Paediatric drug development and the importance of collaboration

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Published: 6 Jan 2015
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Dr Giuseppe Barone, The Institute of Cancer Research, London, UK

Dr Barone speaks to ecancer at the 2nd EurocanPlatform Translational Research Course about paediatric drug development and the importance of collaboration in this line of work.

He also outlines the next steps and main obstacles to this work.

Learn more about the EurocanPlatform project here

Today I talked about paediatric drug development. It’s a very exciting area nowadays because we have reached quite a good survival rate for our children that are diagnosed with cancer but unfortunately we still don’t manage to cure everybody, all the children. Also, there are some high risk tumours which survival rate is very, very low like neuroblastoma, high risk neuroblastoma, or diffuse intrinsic pontine glioma which is a brain tumour. So we want to improve the survival rate for these children and we truly think that new types of therapy and new approaches will be beneficial for these children.

The main message is really that the only way that we can do research in children is collaboration. The number of children that are diagnosed with cancer is quite low because cancer in children is a rare disease and the number of children that relapse is even lower. So we really need to collaborate with the other institutions, the other countries, the other continents in order to increase the number of patients that can access new drugs. We also need to collaborate with the parents and the patients, charities, but also with the laboratories and with industry and the regulators in order to get access to patients and to new drugs.

Could this work change clinical practice?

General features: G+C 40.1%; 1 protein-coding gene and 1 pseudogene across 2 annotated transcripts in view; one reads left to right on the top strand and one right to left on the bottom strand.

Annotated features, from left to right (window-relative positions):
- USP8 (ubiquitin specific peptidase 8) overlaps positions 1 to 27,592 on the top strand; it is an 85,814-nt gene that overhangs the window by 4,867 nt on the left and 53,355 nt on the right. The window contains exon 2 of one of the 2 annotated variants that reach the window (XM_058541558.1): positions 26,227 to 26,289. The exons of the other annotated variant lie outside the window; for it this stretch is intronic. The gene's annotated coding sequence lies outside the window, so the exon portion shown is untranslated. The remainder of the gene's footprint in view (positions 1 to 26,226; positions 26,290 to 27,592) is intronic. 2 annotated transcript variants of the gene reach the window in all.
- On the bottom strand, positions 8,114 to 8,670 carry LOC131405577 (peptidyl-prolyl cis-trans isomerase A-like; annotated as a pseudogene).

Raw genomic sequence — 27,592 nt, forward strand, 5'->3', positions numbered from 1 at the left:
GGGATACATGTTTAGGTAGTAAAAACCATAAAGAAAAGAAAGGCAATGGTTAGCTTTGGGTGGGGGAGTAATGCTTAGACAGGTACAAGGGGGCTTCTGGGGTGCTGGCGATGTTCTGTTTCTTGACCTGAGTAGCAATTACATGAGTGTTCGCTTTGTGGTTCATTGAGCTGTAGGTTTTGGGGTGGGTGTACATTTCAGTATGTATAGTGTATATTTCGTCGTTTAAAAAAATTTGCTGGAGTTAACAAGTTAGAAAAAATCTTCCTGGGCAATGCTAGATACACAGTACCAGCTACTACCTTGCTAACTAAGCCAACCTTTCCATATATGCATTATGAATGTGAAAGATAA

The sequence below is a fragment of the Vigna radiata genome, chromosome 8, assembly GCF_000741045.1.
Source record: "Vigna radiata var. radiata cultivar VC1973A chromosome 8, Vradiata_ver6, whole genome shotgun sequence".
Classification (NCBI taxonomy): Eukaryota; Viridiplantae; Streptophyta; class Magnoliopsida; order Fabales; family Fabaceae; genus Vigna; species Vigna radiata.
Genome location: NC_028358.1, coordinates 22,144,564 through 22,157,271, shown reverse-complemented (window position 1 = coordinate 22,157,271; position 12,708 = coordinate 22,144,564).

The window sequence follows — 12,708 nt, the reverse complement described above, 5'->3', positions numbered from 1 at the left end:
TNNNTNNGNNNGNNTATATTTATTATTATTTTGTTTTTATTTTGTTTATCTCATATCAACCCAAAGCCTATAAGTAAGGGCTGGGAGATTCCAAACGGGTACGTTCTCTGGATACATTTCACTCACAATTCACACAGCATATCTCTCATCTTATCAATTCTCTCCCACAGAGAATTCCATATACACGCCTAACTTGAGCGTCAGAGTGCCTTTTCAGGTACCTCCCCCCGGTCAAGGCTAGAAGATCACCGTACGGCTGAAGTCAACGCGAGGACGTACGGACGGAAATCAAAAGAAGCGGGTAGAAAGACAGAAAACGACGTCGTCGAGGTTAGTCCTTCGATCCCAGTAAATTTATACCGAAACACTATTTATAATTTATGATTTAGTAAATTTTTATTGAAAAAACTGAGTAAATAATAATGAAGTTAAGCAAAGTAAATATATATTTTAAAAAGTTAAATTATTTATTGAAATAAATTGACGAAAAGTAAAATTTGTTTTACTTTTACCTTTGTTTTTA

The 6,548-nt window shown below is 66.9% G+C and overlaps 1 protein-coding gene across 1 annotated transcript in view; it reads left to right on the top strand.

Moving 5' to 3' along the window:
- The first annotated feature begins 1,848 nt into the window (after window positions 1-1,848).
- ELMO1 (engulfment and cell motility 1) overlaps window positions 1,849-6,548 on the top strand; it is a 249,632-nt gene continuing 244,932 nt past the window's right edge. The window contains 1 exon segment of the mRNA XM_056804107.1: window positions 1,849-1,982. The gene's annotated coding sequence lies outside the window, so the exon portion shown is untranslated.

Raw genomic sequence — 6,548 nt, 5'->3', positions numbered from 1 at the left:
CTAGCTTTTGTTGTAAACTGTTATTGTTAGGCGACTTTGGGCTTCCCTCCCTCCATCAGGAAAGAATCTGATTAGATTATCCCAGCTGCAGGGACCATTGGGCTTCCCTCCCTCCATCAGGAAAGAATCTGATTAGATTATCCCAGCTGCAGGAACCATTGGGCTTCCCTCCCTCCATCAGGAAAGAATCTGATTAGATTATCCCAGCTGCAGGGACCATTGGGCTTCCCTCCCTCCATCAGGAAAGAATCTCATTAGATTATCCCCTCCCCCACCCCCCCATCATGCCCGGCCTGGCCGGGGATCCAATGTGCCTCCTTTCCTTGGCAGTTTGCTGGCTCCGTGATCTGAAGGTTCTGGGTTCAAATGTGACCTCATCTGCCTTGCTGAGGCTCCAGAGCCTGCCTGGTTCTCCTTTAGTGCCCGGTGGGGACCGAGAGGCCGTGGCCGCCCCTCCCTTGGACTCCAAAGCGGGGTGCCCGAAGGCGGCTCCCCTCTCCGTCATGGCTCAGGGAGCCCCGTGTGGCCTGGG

The point is we have quite a standard treatment for children that are first diagnosed but when they relapse there are really a variety of potential different treatments. So what we are trying to do is trying to standardise the treatment also for relapsed patients and also introducing new drugs into relapse so then eventually, if they work, can be introduced into front line and treat a higher number of patients.

The next step is really to build this platform for paediatric clinical trials which we can, in a dynamic way, introduce new treatments into the same trial, potentially from different pharmaceutical companies that will not compete together but will compete what we call the standard treatment to see whether or not we can have a benefit in a precision medicine approach. So treat a patient who has got a particular mutation activation pathway with their specific drug.

What are the obstacles and potential benefits of this work?

The obstacles are that nowadays we have many drugs, many targets and only a few patients. So really the point is we need to prioritise the list of the drugs according to the list of the patients, of the target in the patients, and we need also in amongst the different drugs of the same class to try to find out which one is the best one that we can use because we don’t have many patients and we cannot afford many clinical trials.